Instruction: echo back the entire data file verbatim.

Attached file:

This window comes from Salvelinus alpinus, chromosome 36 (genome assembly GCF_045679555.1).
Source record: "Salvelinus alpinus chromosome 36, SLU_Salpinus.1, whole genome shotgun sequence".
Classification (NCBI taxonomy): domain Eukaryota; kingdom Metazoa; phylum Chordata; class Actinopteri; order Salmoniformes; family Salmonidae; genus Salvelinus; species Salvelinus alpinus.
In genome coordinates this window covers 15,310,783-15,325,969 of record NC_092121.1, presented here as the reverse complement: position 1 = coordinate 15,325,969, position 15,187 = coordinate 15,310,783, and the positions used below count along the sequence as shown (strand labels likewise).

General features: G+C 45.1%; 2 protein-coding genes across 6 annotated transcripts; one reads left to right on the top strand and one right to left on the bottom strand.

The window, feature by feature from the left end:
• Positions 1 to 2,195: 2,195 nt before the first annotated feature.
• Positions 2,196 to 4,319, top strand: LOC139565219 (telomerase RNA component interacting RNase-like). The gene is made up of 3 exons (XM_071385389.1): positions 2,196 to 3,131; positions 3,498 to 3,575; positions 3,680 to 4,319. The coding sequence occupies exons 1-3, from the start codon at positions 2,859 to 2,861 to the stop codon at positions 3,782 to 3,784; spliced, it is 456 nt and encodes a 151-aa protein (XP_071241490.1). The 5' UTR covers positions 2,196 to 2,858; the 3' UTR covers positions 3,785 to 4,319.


This window comes from Salvelinus alpinus, chromosome 36 (genome assembly GCF_045679555.1).
Source record: "Salvelinus alpinus chromosome 36, SLU_Salpinus.1, whole genome shotgun sequence".
Classification (NCBI taxonomy): domain Eukaryota; kingdom Metazoa; phylum Chordata; class Actinopteri; order Salmoniformes; family Salmonidae; genus Salvelinus; species Salvelinus alpinus.
In genome coordinates this window covers 15,310,783-15,325,969 of record NC_092121.1, presented here as the reverse complement: position 1 = coordinate 15,325,969, position 15,187 = coordinate 15,310,783, and the positions used below count along the sequence as shown (strand labels likewise).

General features: G+C 45.1%; 2 protein-coding genes across 6 annotated transcripts; one reads left to right on the top strand and one right to left on the bottom strand.

The window, feature by feature from the left end:
• Positions 1 to 2,195: 2,195 nt before the first annotated feature.
• Positions 2,196 to 4,319, top strand: LOC139565219 (telomerase RNA component interacting RNase-like). The gene is made up of 3 exons (XM_071385389.1): positions 2,196 to 3,131; positions 3,498 to 3,575; positions 3,680 to 4,319. The coding sequence occupies exons 1-3, from the start codon at positions 2,859 to 2,861 to the stop codon at positions 3,782 to 3,784; spliced, it is 456 nt and encodes a 151-aa protein (XP_071241490.1). The 5' UTR covers positions 2,196 to 2,858; the 3' UTR covers positions 3,785 to 4,319.